Reform and Revenge: The Ford-Newberry Senate Election Contest and the Trajectory of Progressivism
Speaker: Paula Baker
Date: December 8, 2006
Time: 12:30 PM
Paula Baker, Associate Professor of History, Ohio State University
Baker argues that there has never been an election quite like the 1918 Senate race in Michigan. The race pitted two wealthy individuals from Michigan against each other: Henry Ford, famous carmaker and favorite of President Woodrow Wilson, versus Truman Newberry, an elite Detroit businessman and former naval officer. Newberry's marginal win over Ford resulted in years of legal disputes over Newberry's campaign financing practices. Besides campaign finance concerns, supporters of Ford turned the post-election legal battles into a test of President Wilson's ability to influence foreign policy by helping favored Congressmen win elections. The legal disputes were also a proxy battle for dueling parties seeking control over the Senate. Consequently, the race represented "both the modernization of campaign organization and what happened to Progressivism in the 1920s."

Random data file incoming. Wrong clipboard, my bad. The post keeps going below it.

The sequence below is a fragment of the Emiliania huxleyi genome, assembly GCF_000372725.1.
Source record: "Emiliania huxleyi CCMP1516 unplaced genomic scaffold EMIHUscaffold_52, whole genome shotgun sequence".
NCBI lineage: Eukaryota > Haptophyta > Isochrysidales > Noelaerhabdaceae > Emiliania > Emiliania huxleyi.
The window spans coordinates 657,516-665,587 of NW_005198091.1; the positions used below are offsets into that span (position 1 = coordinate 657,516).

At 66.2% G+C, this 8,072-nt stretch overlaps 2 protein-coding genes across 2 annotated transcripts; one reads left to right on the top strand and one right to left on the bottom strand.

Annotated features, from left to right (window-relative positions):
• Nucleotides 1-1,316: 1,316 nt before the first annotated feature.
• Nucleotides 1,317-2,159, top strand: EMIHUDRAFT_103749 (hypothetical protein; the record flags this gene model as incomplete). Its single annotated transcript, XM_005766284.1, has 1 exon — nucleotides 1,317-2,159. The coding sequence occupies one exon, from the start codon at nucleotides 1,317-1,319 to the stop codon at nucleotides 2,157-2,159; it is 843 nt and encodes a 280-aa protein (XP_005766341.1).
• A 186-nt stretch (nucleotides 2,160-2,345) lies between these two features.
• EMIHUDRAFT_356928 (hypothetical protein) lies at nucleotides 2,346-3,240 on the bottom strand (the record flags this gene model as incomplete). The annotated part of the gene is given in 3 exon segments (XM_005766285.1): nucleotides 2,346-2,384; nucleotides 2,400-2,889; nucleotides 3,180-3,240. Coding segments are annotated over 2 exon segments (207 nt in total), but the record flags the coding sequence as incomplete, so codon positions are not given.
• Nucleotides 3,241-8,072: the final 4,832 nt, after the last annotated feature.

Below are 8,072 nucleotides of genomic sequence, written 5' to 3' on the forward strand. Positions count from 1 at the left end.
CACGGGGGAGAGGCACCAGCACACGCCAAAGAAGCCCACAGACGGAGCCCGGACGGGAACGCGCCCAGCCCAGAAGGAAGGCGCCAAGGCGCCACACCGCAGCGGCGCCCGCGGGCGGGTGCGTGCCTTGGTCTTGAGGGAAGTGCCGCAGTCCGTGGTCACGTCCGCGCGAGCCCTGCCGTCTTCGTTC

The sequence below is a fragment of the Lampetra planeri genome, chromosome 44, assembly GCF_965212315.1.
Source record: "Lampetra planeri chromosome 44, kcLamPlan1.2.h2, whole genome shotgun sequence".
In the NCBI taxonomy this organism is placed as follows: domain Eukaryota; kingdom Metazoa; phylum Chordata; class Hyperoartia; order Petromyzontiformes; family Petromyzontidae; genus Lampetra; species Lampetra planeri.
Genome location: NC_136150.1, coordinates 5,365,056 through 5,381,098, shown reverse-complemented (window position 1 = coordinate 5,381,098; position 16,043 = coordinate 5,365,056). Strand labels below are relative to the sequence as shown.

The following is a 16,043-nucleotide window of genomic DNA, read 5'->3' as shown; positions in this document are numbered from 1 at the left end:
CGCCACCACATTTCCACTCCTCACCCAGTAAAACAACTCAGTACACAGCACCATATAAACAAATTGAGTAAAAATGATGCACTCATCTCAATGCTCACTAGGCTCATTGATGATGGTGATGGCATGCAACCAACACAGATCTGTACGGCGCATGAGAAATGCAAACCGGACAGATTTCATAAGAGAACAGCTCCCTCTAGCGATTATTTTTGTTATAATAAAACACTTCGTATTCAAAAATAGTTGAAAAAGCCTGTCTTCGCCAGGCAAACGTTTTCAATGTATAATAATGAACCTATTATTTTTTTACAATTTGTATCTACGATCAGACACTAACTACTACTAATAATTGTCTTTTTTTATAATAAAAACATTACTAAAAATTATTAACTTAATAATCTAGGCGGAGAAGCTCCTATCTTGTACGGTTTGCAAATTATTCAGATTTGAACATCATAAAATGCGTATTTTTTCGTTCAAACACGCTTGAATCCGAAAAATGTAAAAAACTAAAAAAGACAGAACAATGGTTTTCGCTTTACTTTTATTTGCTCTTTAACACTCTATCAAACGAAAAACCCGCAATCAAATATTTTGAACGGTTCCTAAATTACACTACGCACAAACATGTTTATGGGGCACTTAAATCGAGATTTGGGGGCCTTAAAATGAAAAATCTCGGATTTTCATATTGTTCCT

Baker received her Ph.D. from Rutgers University, where she studied U.S. political and women's history. She has written on women, gender, and politics, notably in The Moral Frameworks of Public Life (Oxford, 1991) and "The Domestication of Politics: Women and American Political Society, 1780-1920" (American Historical Review, 1984). Currently, she is completing a history of campaign finance, The American Political Industry, which tells the story of party finance and organization from the beginning of mass political parties through 2004. Before coming to Columbus in 2002, Baker served as a Special Assistant and contractor with the Employment and Training Administration at the Department of Labor in Washington, DC. She has also taught at the University of Pittsburgh and the University of Massachusetts.